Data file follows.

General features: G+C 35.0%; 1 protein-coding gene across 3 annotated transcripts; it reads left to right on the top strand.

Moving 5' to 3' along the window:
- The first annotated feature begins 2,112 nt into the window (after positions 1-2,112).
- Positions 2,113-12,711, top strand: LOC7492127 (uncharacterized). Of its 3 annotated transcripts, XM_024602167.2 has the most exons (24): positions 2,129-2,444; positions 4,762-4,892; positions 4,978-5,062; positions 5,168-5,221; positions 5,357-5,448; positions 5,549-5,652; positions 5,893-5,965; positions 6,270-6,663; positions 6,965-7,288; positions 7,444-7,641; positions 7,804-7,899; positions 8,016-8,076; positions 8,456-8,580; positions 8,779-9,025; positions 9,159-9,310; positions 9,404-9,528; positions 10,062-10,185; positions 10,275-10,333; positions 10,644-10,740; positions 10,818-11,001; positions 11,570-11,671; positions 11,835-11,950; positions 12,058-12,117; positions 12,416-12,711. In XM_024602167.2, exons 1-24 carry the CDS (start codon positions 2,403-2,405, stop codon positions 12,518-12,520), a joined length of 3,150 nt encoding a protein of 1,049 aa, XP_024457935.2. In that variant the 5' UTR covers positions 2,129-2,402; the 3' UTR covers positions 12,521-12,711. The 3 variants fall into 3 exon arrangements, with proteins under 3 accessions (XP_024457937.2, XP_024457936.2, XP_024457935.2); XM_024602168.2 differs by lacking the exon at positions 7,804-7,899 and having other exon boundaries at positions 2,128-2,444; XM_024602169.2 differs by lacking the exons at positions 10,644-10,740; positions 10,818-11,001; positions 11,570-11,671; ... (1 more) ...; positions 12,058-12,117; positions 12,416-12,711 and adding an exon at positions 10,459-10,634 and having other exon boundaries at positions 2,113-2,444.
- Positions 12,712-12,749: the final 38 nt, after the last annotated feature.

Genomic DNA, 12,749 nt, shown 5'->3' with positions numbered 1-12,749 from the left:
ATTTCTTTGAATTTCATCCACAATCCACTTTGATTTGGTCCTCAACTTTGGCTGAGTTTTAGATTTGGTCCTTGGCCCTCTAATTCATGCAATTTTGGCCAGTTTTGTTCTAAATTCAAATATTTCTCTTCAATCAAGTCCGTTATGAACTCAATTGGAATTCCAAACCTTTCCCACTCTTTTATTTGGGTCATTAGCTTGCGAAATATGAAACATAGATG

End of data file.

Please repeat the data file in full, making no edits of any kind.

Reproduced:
General features: G+C 35.0%; 1 protein-coding gene across 3 annotated transcripts; it reads left to right on the top strand.

Moving 5' to 3' along the window:
- The first annotated feature begins 2,112 nt into the window (after positions 1-2,112).
- Positions 2,113-12,711, top strand: LOC7492127 (uncharacterized). Of its 3 annotated transcripts, XM_024602167.2 has the most exons (24): positions 2,129-2,444; positions 4,762-4,892; positions 4,978-5,062; positions 5,168-5,221; positions 5,357-5,448; positions 5,549-5,652; positions 5,893-5,965; positions 6,270-6,663; positions 6,965-7,288; positions 7,444-7,641; positions 7,804-7,899; positions 8,016-8,076; positions 8,456-8,580; positions 8,779-9,025; positions 9,159-9,310; positions 9,404-9,528; positions 10,062-10,185; positions 10,275-10,333; positions 10,644-10,740; positions 10,818-11,001; positions 11,570-11,671; positions 11,835-11,950; positions 12,058-12,117; positions 12,416-12,711. In XM_024602167.2, exons 1-24 carry the CDS (start codon positions 2,403-2,405, stop codon positions 12,518-12,520), a joined length of 3,150 nt encoding a protein of 1,049 aa, XP_024457935.2. In that variant the 5' UTR covers positions 2,129-2,402; the 3' UTR covers positions 12,521-12,711. The 3 variants fall into 3 exon arrangements, with proteins under 3 accessions (XP_024457937.2, XP_024457936.2, XP_024457935.2); XM_024602168.2 differs by lacking the exon at positions 7,804-7,899 and having other exon boundaries at positions 2,128-2,444; XM_024602169.2 differs by lacking the exons at positions 10,644-10,740; positions 10,818-11,001; positions 11,570-11,671; ... (1 more) ...; positions 12,058-12,117; positions 12,416-12,711 and adding an exon at positions 10,459-10,634 and having other exon boundaries at positions 2,113-2,444.
- Positions 12,712-12,749: the final 38 nt, after the last annotated feature.

Genomic DNA, 12,749 nt, shown 5'->3' with positions numbered 1-12,749 from the left:
ATTTCTTTGAATTTCATCCACAATCCACTTTGATTTGGTCCTCAACTTTGGCTGAGTTTTAGATTTGGTCCTTGGCCCTCTAATTCATGCAATTTTGGCCAGTTTTGTTCTAAATTCAAATATTTCTCTTCAATCAAGTCCGTTATGAACTCAATTGGAATTCCAAACCTTTCCCACTCTTTTATTTGGGTCATTAGCTTGCGAAATATGAAACATAGATG